I am so in love my research projects that I never wish that time would speed up and let me move on the next stage. I have had that feeling while not pursing my passions but when I realllllly love something, like I love working on my projects, I wish that it would slow down and let me savor it longer. If you don't love it enough to let it take 5-6 years and just enjoy it then I would say that it probably isnt the perfect field for you.

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I don't really understand the logic here. If your goal is research then you will be persuing your goals during your phd as well. I also graduated early form college but like others mentioned, grad school is different because I wont be taking out loans so I dont need to rush it to save money.

 

I am so in love my research projects that I never wish that time would speed up and let me move on the next stage. I have had that feeling while not pursing my passions but when I realllllly love something, like I love working on my projects, I wish that it would slow down and let me savor it longer. If you don't love it enough to let it take 5-6 years and just enjoy it then I would say that it probably isnt the perfect field for you.

At some point I would like to be the one in charge and not merely a student. It's not a matter of passion or money, it's about time, something you don't get back. I'd be fine finishing in the standard 5 years, but I have no interest in being a 7th year grad student that isn't going anywhere. Again, each their own.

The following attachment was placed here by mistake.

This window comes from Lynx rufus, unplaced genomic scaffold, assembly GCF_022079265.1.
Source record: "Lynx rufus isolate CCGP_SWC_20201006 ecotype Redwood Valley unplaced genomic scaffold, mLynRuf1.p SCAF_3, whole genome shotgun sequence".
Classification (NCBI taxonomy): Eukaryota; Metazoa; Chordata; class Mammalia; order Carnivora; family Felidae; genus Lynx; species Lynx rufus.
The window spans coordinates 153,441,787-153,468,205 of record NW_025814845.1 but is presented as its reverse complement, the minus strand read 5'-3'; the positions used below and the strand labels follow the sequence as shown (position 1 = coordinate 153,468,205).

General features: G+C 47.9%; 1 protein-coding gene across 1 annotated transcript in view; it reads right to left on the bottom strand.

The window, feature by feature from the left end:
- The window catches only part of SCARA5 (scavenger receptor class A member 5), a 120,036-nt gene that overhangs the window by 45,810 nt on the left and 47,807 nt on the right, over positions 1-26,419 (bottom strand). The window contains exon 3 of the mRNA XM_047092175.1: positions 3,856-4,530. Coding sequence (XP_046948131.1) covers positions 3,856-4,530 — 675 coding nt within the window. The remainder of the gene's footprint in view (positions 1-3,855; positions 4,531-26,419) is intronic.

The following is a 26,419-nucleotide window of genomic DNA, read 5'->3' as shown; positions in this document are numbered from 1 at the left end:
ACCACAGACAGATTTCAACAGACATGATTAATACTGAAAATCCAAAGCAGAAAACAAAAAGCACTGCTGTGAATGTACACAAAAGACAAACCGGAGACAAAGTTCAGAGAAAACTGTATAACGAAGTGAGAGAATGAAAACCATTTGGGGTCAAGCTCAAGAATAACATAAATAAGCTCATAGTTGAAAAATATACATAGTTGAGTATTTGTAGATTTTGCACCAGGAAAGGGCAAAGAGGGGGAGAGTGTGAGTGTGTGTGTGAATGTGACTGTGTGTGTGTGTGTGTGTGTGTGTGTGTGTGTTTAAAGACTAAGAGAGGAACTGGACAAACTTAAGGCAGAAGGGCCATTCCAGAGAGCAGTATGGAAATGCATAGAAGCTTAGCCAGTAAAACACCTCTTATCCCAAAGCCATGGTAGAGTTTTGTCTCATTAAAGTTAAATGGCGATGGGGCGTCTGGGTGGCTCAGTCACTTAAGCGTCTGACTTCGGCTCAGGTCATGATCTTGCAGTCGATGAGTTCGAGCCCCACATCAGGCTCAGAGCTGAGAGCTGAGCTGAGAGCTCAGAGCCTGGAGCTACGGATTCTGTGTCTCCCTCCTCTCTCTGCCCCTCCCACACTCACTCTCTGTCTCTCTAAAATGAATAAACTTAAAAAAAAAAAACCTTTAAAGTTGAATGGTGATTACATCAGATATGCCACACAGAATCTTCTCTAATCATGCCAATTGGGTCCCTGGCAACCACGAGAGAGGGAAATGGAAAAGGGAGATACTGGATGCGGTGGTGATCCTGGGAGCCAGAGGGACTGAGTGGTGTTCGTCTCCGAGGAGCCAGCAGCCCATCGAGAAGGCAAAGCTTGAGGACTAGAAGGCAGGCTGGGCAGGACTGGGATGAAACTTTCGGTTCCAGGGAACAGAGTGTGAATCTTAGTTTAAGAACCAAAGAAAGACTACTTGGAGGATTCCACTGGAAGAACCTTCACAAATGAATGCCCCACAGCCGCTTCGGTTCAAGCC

Edited by alkylholic

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grad school is NOTHING like undergrad. there is very little structure. it's not a list of successive milestones that much be reached. you must independently investigate a problem. and if mother nature isn't having it, then you're SOL. that 7 cubed shit is cute but if you work for two years on a dead end project, then you're still at square one two years in. 

 

get over yourself. leave your ego at the door, and focus on solving the task at hand (i.e. your project). the smartest people don't always finish first. dumb people might get lucky. there is very little that you can control. you may be able to control your schedule but that still guarantees NOTHING.

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ftr, i work in a lab where the expectation is roughly a 70 hour work week. there are some people who work less than that, and some who work more. they will all likely graduate in roughly 5-5.5 years. if you want to be a PI, you should be more concerned with the quality of your thesis, and not how quickly you got out.

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Five to 5.5 years is more realistic (although there are some sub-fields that can get their students out in 4-4.5). Remember that the PhD is training you for your future research career (in academia or industry) and you want to be well-trained! The publications and connections you make during grad school are what will affect your job prospects afterwards, not the length of time you finish your PhD in.